Question: https://codility.com/demo/take-sample-test/cyclic_rotation/

Question Name: Cyclic-Rotation or CyclicRotation

With Python’s syntactic sugar, the solution is pretty short.

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def solution(A, K): # write your code in Python 2.7 if len(A) == 0: return A K = K % len(A) return A[-K:] + A[:-K] |

Well, kind of too easy. ~~Let’s try a C++ solution to demo the details better.~~

Thanks to @micropentium6, the original C++ solution is ugly and bad. Please refer to the solution from @micropentium6. Also another Python solution with the same method as @micropentium6’s can be found in an older post.

With all due respect, your C++ solution is still like Python tricks. By pushing back, the vector is extended through newly allocated space. You can, actually, do this in place with or without vector.

I see~ I forgot this classic algorithm, which was mentioned in some old post. I was in the world of Python đź™‚

The rotate function is missing~

Javascript Solution

My Javascript solution:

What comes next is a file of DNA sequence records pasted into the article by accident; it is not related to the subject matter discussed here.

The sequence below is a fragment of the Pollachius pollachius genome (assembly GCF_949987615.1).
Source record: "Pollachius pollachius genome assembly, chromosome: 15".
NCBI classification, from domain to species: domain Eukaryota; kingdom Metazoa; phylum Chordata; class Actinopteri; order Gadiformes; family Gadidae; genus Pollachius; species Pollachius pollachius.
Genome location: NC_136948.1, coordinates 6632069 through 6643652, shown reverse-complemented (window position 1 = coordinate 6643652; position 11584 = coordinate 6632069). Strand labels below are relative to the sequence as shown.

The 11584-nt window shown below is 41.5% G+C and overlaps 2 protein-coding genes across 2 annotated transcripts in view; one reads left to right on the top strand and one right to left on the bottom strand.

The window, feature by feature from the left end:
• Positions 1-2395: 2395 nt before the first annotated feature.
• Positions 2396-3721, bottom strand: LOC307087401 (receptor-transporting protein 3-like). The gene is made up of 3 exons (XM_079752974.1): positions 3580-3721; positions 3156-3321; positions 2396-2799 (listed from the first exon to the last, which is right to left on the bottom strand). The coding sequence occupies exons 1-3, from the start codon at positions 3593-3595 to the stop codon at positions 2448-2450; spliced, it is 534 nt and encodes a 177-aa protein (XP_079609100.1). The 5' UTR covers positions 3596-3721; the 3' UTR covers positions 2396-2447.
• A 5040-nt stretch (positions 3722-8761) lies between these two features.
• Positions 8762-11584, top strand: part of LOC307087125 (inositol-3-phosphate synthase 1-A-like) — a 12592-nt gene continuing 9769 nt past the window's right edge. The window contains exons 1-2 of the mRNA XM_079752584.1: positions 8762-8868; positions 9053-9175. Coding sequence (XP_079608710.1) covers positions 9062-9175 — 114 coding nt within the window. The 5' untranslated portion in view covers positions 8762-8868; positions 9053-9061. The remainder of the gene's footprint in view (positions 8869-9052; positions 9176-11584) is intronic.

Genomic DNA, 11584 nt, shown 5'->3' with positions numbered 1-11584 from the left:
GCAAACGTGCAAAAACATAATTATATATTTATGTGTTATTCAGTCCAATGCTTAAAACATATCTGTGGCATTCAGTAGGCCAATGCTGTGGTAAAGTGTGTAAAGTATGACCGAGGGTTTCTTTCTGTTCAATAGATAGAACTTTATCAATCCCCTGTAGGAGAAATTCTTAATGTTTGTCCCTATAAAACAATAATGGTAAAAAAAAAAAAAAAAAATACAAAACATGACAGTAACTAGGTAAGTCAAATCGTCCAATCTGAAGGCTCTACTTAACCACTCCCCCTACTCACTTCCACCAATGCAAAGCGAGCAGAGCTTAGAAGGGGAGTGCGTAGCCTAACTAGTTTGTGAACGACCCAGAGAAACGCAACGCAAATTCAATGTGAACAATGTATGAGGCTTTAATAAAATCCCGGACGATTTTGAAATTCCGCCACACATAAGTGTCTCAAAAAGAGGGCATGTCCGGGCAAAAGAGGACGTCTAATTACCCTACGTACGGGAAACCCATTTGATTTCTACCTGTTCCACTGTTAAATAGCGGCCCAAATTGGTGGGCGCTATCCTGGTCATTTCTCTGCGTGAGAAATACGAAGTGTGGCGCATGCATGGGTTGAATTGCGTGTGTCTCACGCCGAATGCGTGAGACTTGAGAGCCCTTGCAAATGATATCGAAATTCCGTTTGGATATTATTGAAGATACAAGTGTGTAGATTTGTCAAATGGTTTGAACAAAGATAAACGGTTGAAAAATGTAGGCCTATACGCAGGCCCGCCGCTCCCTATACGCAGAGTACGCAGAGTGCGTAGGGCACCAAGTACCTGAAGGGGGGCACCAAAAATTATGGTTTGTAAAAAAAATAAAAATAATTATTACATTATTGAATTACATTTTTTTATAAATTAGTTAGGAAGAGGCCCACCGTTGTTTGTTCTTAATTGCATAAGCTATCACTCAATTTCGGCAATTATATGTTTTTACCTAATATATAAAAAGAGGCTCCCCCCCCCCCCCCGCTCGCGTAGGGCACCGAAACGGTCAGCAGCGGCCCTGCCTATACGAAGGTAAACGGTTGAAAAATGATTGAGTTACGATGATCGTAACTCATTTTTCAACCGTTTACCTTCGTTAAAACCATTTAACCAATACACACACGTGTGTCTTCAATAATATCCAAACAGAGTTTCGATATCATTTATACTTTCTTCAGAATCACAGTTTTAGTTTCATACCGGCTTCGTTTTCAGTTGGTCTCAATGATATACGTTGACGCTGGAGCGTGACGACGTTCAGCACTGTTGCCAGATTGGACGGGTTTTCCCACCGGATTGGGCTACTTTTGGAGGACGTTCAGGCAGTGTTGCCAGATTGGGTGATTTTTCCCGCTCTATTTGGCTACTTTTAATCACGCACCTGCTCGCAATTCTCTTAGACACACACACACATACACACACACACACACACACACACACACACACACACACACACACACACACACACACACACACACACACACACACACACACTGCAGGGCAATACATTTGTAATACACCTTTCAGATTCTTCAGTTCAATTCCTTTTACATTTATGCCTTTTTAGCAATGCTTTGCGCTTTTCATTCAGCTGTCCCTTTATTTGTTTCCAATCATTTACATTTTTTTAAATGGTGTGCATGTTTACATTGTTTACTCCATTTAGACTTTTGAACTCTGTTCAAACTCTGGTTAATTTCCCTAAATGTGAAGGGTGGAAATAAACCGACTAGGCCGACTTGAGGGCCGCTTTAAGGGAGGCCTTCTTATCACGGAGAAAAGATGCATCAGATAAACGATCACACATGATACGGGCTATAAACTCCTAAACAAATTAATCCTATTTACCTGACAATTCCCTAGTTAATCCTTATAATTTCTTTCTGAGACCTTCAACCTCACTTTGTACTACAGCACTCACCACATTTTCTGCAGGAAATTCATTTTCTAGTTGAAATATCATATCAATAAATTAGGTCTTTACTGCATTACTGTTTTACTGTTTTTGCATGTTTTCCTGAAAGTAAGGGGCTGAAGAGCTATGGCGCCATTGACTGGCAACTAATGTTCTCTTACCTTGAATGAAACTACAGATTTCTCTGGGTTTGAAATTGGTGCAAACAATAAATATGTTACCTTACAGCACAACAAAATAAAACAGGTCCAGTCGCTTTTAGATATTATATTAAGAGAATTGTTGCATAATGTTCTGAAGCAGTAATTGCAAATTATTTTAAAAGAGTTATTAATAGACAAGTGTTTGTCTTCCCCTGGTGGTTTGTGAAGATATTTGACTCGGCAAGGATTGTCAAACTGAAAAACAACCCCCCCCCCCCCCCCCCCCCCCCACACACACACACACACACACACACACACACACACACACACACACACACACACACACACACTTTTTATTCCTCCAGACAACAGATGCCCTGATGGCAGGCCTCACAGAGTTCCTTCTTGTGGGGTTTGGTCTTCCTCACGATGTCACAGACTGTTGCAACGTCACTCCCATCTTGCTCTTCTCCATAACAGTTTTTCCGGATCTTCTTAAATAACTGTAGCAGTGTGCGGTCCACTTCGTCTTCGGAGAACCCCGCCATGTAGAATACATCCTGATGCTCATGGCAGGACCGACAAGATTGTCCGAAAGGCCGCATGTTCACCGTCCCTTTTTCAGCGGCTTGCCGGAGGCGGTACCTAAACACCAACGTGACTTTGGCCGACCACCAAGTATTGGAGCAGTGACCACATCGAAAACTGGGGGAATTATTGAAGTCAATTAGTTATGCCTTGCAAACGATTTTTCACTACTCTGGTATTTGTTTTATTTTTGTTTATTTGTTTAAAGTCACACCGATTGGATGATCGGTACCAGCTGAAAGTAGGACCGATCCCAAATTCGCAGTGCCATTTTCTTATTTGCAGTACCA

Excelente!!, clean and straighfoward!

Here is what I came up with for a C# solution. It scored 100% on Codility:

https://codility.com/demo/results/training4T4DUN-KVN/

Hello, I am trying to understand your solution and I have to question that I do not find the logic. Please could illustrate me about it or where I can read more details about your code.

The questions are comment on the solution. Thank you in advances

def solution(A, K):

# write your code in Python 2.7

if len(A) == 0:# why do you equal to cero len(A)?

return A

K = K % len(A)# Why do you module K % len(A)

return A[-K:] + A[:-K]

Hello, they are mostly some mathematic issues.

>> why do you equal to cero len(A)?

A: handle the special case. Otherwise, when len(A) is 0, “K = K % len(A)” is illegal.

>> Why do you module K % len(A)

A: To make sure K is in the range of valid index (between 0 and len(A) – 1). The original question is rotation, so if we increase or decrease K by len(A), the result is totally the same.

My C solution :

https://codility.com/demo/results/training9N28CG-KWS/

My C solution:

My Java solution (100%)

Do we really need to shift array n times ? Instead we only need to figure out what is the index of the array would become the first element of new array, and then copy old array to new array. The following are my java solution.

No, n-times shift is totally a waste. FYI, your solution needs additional O(N) space, which is not necessary. Please refer to @micropentium6 solution.

this scored 100% too

Please read the “Guideline for Comments” in the right column first to post code. Thanks!

My Python solution